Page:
July 19, 2008
Get Best of Garden Ready for Show
Gardeners look forward to the county fair because it's an opportunity to show off the produce they have grown.
County fairs throughout the area accept entries from 4-Her's and the general public in their horticulture divisions.The Shawnee County Fair, which is July 24 through 27, has open- class competition in fruits and vegetables as well as flowers and potted plants. Entries will be received between 1 and 6 p.m. July 24 in Exhibition Hall at the Kansas Expocentre.
Call the local office of K-State Research and Extension to get information about particular county fairs. The premium book will tell you when entries will be accepted, how many specimens are required per exhibit, how may placings will be awarded per class and other pertinent information.
Criteria used by judges to evaluate the quality of a fruit or vegetable exhibit include uniformity, condition and quality.
The judge will consider individual specimens in an exhibit to determine how similar they are to each other based on size, color and shape.
Quality criteria also include ripeness, stage of maturity and absence of insect or disease damage.
The condition of an exhibit reflects how the specimens were handled during harvest, storage, and preparation for exhibit. Cleanliness and proper trimming are important.
For more information about how these judging criteria apply to specific crops, get a copy of the publication "Exhibiting Fruits and Vegetables" from the county Extension office. Numbers are in the phone book with other county offices; on the Internet, go to www.oznet.ksu.edu and click on the "local contact information" map.
Physiological tomato problems -- Nothing frustrates a vegetable gardener more than to go out to pick a ripe tomato and find that the bottom of the fruit is rotten.
This is called "blossom-end rot" which first appears as a discolored area on the underside of the tomato fruit, which then becomes dark, sunken, leathery.
Blossom-end rot isn't a disease. It is a physiological condition caused by a temporary calcium deficiency in the developing fruit, which causes the cell walls to collapse.
Calcium deficiency in the fruit may not reflect a deficiency of calcium in the soil. It usually occurs because the plant can't efficiently take up and use calcium from the soil at a critical stage in the plant's development.
Blossom-end rot is aggravated by fluctuations in soil moisture content. Regular watering and the use of an organic mulch around the plants will help.
Also, avoid damage to shallow feeding roots by cultivating too close or too deeply around the plants, and don't over-fertilize early in the season.
Blemished fruit should be picked off and disposed of so the energy of the plant goes into sound fruit development.
Blossom-end rot is usually most serious on the first fruit to set on early in the season. It often clears up on its own as the season progresses.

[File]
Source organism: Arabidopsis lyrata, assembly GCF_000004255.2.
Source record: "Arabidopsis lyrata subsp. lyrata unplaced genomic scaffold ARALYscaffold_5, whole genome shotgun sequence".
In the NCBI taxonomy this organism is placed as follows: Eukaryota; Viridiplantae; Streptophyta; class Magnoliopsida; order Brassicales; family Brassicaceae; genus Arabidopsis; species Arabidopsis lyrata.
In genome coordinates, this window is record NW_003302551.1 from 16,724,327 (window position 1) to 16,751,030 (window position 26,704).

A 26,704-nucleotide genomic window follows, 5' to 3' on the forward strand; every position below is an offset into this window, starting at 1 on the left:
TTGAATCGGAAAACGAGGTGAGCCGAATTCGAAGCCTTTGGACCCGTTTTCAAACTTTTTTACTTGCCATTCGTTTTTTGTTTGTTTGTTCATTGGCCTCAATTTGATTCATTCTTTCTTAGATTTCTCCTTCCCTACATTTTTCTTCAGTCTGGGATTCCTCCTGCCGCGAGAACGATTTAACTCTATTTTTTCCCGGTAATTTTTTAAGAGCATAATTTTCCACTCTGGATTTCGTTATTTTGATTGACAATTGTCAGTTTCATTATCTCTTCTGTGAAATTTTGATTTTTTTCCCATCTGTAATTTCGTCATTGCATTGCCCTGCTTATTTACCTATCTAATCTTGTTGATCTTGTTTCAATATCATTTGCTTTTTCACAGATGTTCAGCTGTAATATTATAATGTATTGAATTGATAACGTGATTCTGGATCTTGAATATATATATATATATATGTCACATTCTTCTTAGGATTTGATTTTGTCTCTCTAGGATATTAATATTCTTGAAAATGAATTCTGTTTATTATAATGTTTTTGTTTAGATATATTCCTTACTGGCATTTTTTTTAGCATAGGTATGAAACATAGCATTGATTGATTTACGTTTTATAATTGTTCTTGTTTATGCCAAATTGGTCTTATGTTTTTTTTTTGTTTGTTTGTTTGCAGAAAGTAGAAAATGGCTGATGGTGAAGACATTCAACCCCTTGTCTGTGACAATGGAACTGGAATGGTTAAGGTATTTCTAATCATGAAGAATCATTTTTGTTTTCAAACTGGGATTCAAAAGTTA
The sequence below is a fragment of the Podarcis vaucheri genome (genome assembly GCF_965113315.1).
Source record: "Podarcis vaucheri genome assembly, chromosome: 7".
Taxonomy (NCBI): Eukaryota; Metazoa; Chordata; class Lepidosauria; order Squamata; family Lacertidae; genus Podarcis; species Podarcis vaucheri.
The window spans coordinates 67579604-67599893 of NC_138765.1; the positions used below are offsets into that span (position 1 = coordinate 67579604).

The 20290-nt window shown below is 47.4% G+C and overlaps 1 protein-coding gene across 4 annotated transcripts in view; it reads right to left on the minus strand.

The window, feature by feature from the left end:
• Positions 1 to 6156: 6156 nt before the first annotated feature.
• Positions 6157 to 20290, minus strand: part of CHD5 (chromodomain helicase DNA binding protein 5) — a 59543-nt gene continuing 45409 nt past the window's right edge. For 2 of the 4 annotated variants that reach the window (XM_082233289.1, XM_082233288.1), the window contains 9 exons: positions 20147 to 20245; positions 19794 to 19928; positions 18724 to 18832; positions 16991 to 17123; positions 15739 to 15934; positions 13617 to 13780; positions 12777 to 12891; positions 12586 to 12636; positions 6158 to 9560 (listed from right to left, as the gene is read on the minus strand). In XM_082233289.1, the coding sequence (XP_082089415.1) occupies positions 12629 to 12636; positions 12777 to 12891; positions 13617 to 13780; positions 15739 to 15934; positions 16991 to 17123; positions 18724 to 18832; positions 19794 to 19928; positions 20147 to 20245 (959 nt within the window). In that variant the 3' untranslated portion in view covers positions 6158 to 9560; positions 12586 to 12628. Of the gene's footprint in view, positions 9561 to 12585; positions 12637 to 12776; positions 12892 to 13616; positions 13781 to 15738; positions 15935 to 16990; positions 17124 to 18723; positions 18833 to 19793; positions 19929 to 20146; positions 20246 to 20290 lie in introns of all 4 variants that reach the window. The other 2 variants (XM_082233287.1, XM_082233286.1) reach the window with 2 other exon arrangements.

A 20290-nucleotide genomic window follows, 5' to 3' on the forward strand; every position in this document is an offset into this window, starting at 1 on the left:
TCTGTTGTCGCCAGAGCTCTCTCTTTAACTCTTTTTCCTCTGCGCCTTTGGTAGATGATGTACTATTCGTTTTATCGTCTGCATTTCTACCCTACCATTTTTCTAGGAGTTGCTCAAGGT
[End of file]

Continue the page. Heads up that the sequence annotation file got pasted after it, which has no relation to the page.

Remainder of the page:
Another physiological condition affecting tomatoes causes an inward rolling of the lower leaves, which become tough and leathery. This is a response to mild stress (a self-defense mechanism to reduce transpiration loss of moisture from the leaf surface).
Sunburn and cracking are other physiological problems that can be reduced by picking the fruit at the "breaker" stage, just as they start to color up.
At the breaker stage, the fruit have all of the flavor components and nutritional value they will ever have. By picking tomatoes at this stage and allowing them to finish ripening on a counter-top in the house, many of these environmental related problems can be avoided.
Correction: I want to clarify a statement in last week's column written to expose common lawn care mistakes. In the final paragraph of that column, I didn't intend to discourage fertilization of cool season lawn grasses in both fall and spring, my intent was to discourage fertilization of cool season lawn grasses in both late fall and early spring. The words "late" and "early" were omitted. Here is the way that paragraph should have appeared:
It's a mistake to fertilize cool season lawn grasses, such as tall fescue and Kentucky bluegrass, in both late fall and early spring. Doubling up (by fertilizing in both late fall and early spring) will encourage springtime top growth at the expense of root growth, depleting carbohydrate reserves and sending weak grass plants into the summer stress period.
A better approach is the fall emphasis fertilization program advocated by turfgrass specialists at Kansas State University that consists of fertilization in September, followed by a late-season application made at about the time of the final mowing in the fall (November). Under this fall emphasis fertilization program for cool season grasses, springtime fertilization would be delayed until the flush of spring top growth slows down in May (using a slow release nitrogen source). But, it would be a mistake to fertilize a cool season lawn in May, if the growth promoted by fertilization won't be supported by regular irrigation throughout the summer.
More about fertilizing lawns in Kansas can be found in the Extension publication entitled "Fertilizing Kansas Lawns" (MF2324) available at county offices of K-State Research and Extension or online at www.oznet.ksu.edu.
Phil Sell is a retired agent emeritus with K-State Research and Extension.
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